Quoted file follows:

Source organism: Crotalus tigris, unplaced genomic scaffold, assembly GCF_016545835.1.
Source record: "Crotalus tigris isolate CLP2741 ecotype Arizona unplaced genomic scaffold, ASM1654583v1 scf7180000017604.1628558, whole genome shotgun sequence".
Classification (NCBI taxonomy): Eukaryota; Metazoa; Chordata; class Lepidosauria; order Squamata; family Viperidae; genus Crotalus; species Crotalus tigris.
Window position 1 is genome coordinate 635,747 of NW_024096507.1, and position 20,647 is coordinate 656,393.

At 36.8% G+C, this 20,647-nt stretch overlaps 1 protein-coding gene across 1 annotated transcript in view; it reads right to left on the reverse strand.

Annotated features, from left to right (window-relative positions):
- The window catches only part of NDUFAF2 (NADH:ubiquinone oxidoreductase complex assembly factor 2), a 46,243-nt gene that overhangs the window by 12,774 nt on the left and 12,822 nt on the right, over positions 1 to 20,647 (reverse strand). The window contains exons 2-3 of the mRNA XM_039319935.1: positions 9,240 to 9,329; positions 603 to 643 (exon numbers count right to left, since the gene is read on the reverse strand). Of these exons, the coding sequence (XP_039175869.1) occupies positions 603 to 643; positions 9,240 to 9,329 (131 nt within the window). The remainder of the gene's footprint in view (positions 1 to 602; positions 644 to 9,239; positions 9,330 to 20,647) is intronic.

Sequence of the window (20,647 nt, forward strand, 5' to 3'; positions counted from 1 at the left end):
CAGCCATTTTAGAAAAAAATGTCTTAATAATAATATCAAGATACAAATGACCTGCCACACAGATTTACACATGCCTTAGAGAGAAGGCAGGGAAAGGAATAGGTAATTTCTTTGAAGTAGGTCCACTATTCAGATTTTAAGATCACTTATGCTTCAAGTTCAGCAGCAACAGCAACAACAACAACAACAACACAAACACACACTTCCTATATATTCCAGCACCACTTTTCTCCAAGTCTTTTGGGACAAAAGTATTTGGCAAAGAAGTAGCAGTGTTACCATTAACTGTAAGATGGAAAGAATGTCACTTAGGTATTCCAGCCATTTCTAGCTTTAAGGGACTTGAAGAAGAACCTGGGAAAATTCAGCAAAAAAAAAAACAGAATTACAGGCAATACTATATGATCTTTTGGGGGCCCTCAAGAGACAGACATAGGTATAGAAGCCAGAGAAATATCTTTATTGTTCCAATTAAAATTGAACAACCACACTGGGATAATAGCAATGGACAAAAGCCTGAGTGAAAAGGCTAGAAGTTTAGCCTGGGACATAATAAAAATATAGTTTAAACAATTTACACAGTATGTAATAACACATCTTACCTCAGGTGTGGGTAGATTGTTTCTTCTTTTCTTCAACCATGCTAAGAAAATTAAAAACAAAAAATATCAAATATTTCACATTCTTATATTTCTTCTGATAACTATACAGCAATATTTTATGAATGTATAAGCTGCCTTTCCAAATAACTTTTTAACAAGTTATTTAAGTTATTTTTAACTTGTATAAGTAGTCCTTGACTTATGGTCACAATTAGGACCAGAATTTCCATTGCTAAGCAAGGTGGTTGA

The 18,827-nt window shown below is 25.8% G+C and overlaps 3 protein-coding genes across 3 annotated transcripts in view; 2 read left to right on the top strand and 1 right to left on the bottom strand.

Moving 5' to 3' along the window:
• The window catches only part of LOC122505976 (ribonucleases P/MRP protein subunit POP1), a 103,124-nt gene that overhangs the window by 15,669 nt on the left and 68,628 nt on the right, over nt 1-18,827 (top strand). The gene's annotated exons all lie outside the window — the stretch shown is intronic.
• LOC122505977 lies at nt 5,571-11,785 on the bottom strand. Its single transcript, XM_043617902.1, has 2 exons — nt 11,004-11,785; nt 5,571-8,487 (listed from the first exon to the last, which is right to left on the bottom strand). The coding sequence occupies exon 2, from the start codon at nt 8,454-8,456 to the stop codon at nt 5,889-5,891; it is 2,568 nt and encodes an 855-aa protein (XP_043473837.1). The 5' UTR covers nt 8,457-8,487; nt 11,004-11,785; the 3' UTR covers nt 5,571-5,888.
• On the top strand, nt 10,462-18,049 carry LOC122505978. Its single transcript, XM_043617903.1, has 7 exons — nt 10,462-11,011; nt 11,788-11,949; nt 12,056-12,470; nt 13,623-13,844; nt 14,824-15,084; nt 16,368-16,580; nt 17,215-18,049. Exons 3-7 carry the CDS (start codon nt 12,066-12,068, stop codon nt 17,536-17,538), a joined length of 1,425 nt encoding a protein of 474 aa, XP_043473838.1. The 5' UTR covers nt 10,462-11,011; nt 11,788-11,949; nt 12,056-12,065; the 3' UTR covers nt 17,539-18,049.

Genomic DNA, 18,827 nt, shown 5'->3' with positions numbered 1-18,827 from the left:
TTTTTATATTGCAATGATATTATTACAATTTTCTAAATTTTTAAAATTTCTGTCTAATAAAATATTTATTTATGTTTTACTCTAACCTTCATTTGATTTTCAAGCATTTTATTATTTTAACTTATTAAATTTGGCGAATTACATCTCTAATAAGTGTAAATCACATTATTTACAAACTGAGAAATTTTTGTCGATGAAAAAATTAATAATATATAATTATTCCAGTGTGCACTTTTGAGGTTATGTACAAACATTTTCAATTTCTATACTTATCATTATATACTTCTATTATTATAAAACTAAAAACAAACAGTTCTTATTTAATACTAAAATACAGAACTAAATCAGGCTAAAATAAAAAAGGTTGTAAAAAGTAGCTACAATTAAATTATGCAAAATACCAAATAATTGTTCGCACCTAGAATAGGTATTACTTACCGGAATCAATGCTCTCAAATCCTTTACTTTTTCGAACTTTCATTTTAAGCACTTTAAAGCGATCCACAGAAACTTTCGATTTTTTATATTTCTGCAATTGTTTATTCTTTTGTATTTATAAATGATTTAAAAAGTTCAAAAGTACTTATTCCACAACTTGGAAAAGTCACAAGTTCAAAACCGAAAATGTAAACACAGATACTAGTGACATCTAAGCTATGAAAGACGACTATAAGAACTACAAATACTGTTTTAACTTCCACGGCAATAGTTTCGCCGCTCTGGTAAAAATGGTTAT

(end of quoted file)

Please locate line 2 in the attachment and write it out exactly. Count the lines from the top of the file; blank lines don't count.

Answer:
Source record: "Crotalus tigris isolate CLP2741 ecotype Arizona unplaced genomic scaffold, ASM1654583v1 scf7180000017604.1628558, whole genome shotgun sequence".